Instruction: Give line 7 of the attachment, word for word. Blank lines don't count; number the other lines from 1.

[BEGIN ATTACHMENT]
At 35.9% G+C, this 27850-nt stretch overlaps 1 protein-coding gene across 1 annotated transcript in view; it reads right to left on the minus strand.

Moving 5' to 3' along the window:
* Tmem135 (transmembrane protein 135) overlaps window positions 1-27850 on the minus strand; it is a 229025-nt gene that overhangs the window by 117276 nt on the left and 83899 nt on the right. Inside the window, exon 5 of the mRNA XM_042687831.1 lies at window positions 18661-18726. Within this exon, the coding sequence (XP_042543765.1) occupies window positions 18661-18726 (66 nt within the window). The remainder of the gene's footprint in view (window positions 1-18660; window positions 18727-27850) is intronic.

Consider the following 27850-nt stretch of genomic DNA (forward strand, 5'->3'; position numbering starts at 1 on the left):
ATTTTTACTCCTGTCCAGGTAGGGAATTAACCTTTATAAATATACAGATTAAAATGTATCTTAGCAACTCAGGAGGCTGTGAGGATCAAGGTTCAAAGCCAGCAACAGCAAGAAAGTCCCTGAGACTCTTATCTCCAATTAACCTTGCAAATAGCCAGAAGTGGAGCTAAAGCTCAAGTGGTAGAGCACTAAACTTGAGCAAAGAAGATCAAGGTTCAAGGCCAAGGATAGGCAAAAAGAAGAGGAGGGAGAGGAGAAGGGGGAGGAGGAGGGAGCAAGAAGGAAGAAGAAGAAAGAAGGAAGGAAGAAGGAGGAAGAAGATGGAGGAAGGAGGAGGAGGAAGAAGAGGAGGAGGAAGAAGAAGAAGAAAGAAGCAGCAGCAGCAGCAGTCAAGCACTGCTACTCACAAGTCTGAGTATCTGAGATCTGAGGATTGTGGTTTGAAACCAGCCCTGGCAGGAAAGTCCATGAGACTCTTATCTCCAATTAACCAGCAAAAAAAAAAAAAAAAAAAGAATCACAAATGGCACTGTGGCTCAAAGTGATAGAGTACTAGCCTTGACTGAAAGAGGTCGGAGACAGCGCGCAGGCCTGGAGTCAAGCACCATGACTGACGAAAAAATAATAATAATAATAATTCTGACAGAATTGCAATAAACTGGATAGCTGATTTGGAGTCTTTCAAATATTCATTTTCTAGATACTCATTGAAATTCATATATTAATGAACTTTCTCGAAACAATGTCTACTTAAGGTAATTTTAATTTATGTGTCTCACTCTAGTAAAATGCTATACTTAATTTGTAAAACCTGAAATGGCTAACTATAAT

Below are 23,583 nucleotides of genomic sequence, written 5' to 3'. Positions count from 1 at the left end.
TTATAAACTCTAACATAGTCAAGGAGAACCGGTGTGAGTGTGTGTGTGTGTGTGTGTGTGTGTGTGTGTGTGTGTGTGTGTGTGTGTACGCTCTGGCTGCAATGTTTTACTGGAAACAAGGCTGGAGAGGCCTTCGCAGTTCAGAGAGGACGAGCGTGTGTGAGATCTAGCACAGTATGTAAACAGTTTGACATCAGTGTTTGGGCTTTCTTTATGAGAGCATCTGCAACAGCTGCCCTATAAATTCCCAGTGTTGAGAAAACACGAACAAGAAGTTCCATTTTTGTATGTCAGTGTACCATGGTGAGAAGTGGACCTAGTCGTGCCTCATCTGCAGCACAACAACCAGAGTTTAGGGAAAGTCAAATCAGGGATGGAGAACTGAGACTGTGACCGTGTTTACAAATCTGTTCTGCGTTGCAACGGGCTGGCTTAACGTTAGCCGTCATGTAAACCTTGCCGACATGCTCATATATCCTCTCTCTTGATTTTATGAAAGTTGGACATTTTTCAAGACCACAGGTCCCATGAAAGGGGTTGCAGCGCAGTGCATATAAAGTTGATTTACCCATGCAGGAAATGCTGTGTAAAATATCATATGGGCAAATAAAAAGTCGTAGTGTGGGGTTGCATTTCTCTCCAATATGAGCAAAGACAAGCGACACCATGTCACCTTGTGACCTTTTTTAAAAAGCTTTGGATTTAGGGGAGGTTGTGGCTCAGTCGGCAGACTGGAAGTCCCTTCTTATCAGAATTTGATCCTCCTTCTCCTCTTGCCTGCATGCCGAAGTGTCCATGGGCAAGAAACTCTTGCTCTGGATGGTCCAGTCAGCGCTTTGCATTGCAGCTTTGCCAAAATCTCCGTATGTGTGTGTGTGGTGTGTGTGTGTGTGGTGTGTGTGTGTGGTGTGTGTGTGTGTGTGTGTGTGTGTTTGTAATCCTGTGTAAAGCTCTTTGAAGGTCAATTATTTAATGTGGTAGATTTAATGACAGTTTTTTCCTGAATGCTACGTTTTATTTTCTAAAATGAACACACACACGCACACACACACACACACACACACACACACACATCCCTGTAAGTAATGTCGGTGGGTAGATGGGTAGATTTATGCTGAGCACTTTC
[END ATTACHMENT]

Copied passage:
TTATAAACTCTAACATAGTCAAGGAGAACCGGTGTGAGTGTGTGTGTGTGTGTGTGTGTGTGTGTGTGTGTGTGTGTGTGTGTGTGTACGCTCTGGCTGCAATGTTTTACTGGAAACAAGGCTGGAGAGGCCTTCGCAGTTCAGAGAGGACGAGCGTGTGTGAGATCTAGCACAGTATGTAAACAGTTTGACATCAGTGTTTGGGCTTTCTTTATGAGAGCATCTGCAACAGCTGCCCTATAAATTCCCAGTGTTGAGAAAACACGAACAAGAAGTTCCATTTTTGTATGTCAGTGTACCATGGTGAGAAGTGGACCTAGTCGTGCCTCATCTGCAGCACAACAACCAGAGTTTAGGGAAAGTCAAATCAGGGATGGAGAACTGAGACTGTGACCGTGTTTACAAATCTGTTCTGCGTTGCAACGGGCTGGCTTAACGTTAGCCGTCATGTAAACCTTGCCGACATGCTCATATATCCTCTCTCTTGATTTTATGAAAGTTGGACATTTTTCAAGACCACAGGTCCCATGAAAGGGGTTGCAGCGCAGTGCATATAAAGTTGATTTACCCATGCAGGAAATGCTGTGTAAAATATCATATGGGCAAATAAAAAGTCGTAGTGTGGGGTTGCATTTCTCTCCAATATGAGCAAAGACAAGCGACACCATGTCACCTTGTGACCTTTTTTAAAAAGCTTTGGATTTAGGGGAGGTTGTGGCTCAGTCGGCAGACTGGAAGTCCCTTCTTATCAGAATTTGATCCTCCTTCTCCTCTTGCCTGCATGCCGAAGTGTCCATGGGCAAGAAACTCTTGCTCTGGATGGTCCAGTCAGCGCTTTGCATTGCAGCTTTGCCAAAATCTCCGTATGTGTGTGTGTGGTGTGTGTGTGTGTGGTGTGTGTGTGTGGTGTGTGTGTGTGTGTGTGTGTGTGTTTGTAATCCTGTGTAAAGCTCTTTGAAGGTCAATTATTTAATGTGGTAGATTTAATGACAGTTTTTTCCTGAATGCTACGTTTTATTTTCTAAAATGAACACACACACGCACACACACACACACACACACACACACACACATCCCTGTAAGTAATGTCGGTGGGTAGATGGGTAGATTTATGCTGAGCACTTTC